Khamenei Asks Presidential Candidates to Pledge Not to Rely on West

By Ahmad Majidyar | Fellow and Director of IranObserved Project - The Middle East Institute | Apr 25, 2017
Khamenei Asks Presidential Candidates to Pledge Not to Rely on West

Iran’s Supreme Leader Ali Khamenei today called on next month’s presidential candidates to make a pledge not to seek foreign investment to bolster the country’s fragile economy and instead to promote self-sufficiency and domestic production. All candidates “should promise that they will not look abroad but will focus on national capabilities and capacities in order to develop the country, improve the economy and solve the problems,” he said. Khamenei also warned the United States that it would regret any acts of aggression against Iran and blamed the U.S. and Israel for disunity within the Islamic world, particularly in the Middle East. “Creating terrorist groups in the name of Islam and sowing discord between Islamic countries – including Iraq, Syria, Bahrain and Yemen – are among plots by ruthless America and the evil Zionist regime to counter Islam.”

Comment: The Rouhani government hoped that the nuclear accord would serve as a catalyst to end Iran’s isolation from international financial markets and attract foreign investment in Iran to shore up the country’s economy. But while most of nuclear-related sanctions were lifted in January 2016, unilateral American sanctions related to Iran’s missile program, human rights abuses, and support for terrorism remain in place. These existing sanctions, coupled with the Trump administration’s tougher policy vis-à-vis Tehran, have dissuaded international companies and investors to do business with the Islamic Republic.

As Iran’s May 19 presidential elections are approaching, President Hassan Rouhani’s conservative rivals are increasingly using the slow pace of economic recovery in the country as their main campaign slogan to unseat the incumbent, who is seeking a second term. Although Iran’s GDP has increased and inflation has dropped to single digits since the signing of the nuclear deal, increased government revenues have not benefited ordinary Iranians and average growth in the non-oil sector remains below one percent. In a recent opinion survey by IranPoll, 72 percent of Iranians said the economic situation of ordinary people had not improved as a result of the nuclear deal.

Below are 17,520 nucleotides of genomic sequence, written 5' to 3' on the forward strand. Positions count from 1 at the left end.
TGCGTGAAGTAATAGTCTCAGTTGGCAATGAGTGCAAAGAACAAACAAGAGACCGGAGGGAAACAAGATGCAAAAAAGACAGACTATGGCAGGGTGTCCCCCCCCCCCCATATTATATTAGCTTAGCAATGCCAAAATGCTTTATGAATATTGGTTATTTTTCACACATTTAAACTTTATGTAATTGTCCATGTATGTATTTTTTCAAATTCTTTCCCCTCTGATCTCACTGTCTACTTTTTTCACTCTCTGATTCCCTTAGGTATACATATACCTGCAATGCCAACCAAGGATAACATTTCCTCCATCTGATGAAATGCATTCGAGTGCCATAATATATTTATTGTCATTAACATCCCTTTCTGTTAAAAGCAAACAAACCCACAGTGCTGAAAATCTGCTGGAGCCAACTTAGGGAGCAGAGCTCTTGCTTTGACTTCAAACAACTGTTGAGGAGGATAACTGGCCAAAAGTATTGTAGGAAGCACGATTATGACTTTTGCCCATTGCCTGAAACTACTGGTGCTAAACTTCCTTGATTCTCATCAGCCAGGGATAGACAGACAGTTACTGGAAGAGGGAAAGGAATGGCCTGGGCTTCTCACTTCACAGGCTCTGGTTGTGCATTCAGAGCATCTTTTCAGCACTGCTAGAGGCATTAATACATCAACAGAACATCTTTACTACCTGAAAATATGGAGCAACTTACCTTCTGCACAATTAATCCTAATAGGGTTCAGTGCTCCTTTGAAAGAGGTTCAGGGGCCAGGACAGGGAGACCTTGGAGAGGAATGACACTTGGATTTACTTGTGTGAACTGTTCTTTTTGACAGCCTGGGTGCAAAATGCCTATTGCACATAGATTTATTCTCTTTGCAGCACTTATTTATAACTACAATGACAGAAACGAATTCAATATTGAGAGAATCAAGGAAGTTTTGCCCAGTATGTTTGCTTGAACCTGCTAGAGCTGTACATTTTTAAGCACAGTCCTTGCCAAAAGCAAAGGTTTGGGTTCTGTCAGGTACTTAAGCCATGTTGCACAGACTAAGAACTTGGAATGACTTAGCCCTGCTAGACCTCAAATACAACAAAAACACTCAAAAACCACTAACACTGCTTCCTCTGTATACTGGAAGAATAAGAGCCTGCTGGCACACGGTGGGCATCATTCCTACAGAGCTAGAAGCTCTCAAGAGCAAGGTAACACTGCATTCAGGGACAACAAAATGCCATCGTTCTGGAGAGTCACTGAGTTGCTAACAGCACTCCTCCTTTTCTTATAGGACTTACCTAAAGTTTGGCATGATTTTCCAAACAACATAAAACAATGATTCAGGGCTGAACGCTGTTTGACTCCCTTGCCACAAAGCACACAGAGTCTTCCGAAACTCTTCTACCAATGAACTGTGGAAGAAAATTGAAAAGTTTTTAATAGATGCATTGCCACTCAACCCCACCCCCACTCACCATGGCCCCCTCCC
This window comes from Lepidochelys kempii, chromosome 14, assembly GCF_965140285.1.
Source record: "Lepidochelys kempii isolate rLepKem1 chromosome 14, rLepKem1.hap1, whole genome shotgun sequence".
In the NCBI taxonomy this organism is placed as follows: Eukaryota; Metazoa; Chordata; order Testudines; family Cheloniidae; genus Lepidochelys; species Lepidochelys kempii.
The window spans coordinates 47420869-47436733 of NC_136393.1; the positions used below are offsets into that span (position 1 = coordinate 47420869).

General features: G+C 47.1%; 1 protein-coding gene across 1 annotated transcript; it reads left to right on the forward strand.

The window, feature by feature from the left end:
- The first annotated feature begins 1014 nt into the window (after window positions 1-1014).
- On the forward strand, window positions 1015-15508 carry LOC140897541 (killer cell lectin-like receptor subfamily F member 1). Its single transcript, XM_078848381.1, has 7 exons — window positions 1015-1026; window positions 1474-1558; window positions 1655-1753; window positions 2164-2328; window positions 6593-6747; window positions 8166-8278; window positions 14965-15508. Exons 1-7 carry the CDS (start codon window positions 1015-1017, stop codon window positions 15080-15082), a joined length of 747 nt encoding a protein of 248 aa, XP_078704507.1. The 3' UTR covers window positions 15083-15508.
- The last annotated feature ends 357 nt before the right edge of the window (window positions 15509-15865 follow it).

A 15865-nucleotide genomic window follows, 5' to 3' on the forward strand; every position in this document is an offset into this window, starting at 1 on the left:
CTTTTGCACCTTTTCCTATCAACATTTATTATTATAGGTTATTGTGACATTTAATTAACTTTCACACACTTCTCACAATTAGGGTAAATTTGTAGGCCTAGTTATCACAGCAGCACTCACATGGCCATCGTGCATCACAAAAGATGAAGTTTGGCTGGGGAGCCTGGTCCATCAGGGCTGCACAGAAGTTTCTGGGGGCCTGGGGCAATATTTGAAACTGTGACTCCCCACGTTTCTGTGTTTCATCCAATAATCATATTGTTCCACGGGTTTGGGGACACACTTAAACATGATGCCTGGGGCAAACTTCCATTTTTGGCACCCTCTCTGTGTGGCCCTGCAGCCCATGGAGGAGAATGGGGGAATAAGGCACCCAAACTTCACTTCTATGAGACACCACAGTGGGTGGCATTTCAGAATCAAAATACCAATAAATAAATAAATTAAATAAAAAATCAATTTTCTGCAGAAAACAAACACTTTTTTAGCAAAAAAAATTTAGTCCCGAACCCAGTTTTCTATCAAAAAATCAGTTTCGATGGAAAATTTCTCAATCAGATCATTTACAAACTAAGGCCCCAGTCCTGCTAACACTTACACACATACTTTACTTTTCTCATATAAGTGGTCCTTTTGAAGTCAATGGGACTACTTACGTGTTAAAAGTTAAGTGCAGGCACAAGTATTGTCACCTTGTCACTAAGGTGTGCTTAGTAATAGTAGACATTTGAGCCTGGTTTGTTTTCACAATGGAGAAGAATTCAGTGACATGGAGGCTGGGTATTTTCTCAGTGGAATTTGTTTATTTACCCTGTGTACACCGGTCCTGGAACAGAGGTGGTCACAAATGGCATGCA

Although Khamenei approved the nuclear deal the Rouhani government signed with the United States and five other world powers in July 2015, he has always remained skeptical of it.

Last month, Khamenei strongly criticized the Rouhani government for failing to effectively stimulate economic growth in the country and called on the president to focus more on self-sufficiency. “If all necessary measures regarding the resistance economy had been implemented, we would have witnessed a tangible difference in the country’s economic conditions and in people’s lives,” Khamenei was quoted in the Iranian media. “I have also told the honorable president that mentioning broad metrics [about economic growth in Iran] is good as long as the figures aren’t skewed; but they still do not have any impact on people’s lives in the short and immediate terms,” he told a gathering of Iran’s Assembly of Experts. The Supreme Leader urged the government to take practical measures to accelerate productivity and job creation so that “people feel their impact in their lives.”

The term “resistance economy” is often used by Iran’s top clerics and military leaders to emphasize policies that help promote self-sufficiency to counter international economic sanctions. In early 2014, Khamenei issued a decree that outlined general policies for the “resistance economy” that required the government to diversity Iran’s exports, reduce the country’s dependence on foreign imports of raw materials, and develop knowledge-based high-tech industries. The Supreme Leader named the current Persian year – which ends on March 20 – the “Year of Resistance Economy: Action and Implementation.” This shows that Khamenei, who has the final say on all state matters, does not want the nuclear deal to divert attention from the regime’s efforts to reduce its vulnerability to external pressures and economic sanctions.

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